Robert Greenberg

Historian, Composer, Pianist, Speaker, Author

Dr. Bob Prescribes – Wolfgang Mozart, Ein musikalischer Spaß, K. 522

Inappropriate Revisited

Subtitled as being a “divertimento for two horns and string quartet” and generally (if rather inaccurately) translated as “A Musical Joke,” Ein musikalischer Spaß is, in my humble opinion, the single strangest work ever written by a major composer, particularly a major composer in his absolute prime who had not a minute to waste.  It is a PDQ Bach-type, four movement musical parody in which Mozart (1756-1791) imitates a bad composer composing badly.  According to Stanley Sadie, writing in the New Grove Dictionary of Music and Musicians:

Mozart in 1789, at the age of 33
Mozart in 1789, at the age of 33

“[its] harmonic and rhythmic gaffes serve to parody the work of incompetent composers.”   

Given that the “joke” was composed by Wolfgang-freaking-Mozart, it is, of course, devastatingly clever and often laugh-out-loud funny; which was no doubt Mozart’s intention from the get-go.

Okay; fine: purposely artless music intended to be funny.

But why would Mozart choose to inappropriately waste his time and energies on such a parody (a parody that no one asked for or commissioned) at a time he was at the very top of his game, composing some of his most lucrative music?  That is the $64.00 question.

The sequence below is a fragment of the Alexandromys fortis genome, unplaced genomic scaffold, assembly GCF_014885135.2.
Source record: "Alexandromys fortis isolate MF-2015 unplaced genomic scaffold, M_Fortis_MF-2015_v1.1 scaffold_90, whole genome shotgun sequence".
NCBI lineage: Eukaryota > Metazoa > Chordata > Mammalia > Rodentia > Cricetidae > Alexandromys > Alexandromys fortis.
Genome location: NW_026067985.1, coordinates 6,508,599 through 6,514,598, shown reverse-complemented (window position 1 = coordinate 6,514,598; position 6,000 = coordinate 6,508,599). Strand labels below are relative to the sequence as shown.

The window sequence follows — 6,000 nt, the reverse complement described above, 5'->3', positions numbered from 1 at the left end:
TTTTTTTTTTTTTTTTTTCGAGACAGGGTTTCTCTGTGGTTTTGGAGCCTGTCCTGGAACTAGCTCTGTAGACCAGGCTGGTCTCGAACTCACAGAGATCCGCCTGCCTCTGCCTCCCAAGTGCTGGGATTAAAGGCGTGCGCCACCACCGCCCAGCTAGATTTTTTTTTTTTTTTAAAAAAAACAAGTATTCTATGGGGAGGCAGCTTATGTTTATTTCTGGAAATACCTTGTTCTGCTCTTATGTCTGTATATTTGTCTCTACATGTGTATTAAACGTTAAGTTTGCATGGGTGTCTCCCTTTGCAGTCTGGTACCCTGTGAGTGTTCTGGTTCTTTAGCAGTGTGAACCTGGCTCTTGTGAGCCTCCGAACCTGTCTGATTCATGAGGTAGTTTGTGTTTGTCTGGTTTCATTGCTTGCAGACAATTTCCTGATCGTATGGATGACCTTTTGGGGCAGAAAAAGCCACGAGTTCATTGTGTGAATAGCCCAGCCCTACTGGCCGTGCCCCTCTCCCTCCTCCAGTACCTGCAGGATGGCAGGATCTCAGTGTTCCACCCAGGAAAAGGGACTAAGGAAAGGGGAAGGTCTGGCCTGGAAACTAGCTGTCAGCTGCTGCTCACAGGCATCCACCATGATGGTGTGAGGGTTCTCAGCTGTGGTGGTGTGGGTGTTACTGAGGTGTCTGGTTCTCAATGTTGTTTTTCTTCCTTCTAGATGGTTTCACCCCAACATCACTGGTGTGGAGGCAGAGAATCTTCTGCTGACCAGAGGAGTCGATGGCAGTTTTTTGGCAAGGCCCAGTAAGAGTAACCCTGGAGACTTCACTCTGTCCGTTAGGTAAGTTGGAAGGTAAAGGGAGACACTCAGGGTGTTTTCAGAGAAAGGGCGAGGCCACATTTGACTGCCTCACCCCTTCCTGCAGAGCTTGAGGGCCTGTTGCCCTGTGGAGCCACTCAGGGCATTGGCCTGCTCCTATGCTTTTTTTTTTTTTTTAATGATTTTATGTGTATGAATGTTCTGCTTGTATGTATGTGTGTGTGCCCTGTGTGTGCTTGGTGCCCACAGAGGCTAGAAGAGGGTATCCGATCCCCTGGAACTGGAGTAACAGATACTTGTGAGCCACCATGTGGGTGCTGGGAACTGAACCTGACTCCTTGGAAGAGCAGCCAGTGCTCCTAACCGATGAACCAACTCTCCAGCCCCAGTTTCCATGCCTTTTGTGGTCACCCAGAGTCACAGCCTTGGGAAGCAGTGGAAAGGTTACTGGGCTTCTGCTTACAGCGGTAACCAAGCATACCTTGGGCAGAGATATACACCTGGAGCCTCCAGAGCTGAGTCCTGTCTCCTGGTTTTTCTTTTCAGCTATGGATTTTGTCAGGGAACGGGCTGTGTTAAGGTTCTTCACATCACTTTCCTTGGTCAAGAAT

Mozart in 1789, at the age of 33

The 31-year-old Mozart entered “A Musical Joke” in his Verzeichnis aller meiner Werke (“Catalogue of All My Works”) on June 14, 1787.  Please, indulge me for a moment, because we’ve got to place this “musical joke” within the context of some – some – of the other music (and completion dates) he entered in his “works catalog” immediately before and after it.

  • The Marriage of Figaro: May 1, 1786
  • Piano Quartet No. 2 in E-flat: June 3, 1786
  • Piano Sonata No. 15 in F: June 10, 1786
  • Horn Concerto No. 4 in E-flat: June 26, 1786
  • Piano Trio No. 2 in G: July 8, 1786
  • Trio in E-flat for Piano, Clarinet, and Viola, “Kegelstatt”: August 5, 1786
  • String Quartet No. 20 in D, “Hoffmeister”: August 19, 1786
  • Piano Trio No. 3 in B-flat: November 18, 1786
  • Piano Concerto No. 25 in C: December 4, 1786
  • Symphony No. 38 in D, “Prague”: December 6, 1786

(Okay, yes, we’ll jump ahead a bit . . .)

  • String Quintet No. 3 in C: April 19, 1787
  • String Quintet No. 4 in G minor: May 16, 1787
  • Sonata in C for Piano Four-Hands: May 29, 1787
  • A Musical Joke: June 14, 1787
  • Serenade No. 13 in G, Eine Kleine Nachtmusik: August 10, 1787
  • Violin Sonata No. 35 in A: August 24, 1787
  • Don Giovanni: October 28, 1787

We’ll stop there.  A pretty impressive 17-month compositional run, yes?


So again: why would Mozart choose to inappropriately waste his time and energies composing such a purposely inappropriate piece of music at a time he was composing some of his very best and most important music?

The answer is fascinating, and it cuts to Mozart’s complex and deeply troubled relationship with his father, Leopold Mozart.…

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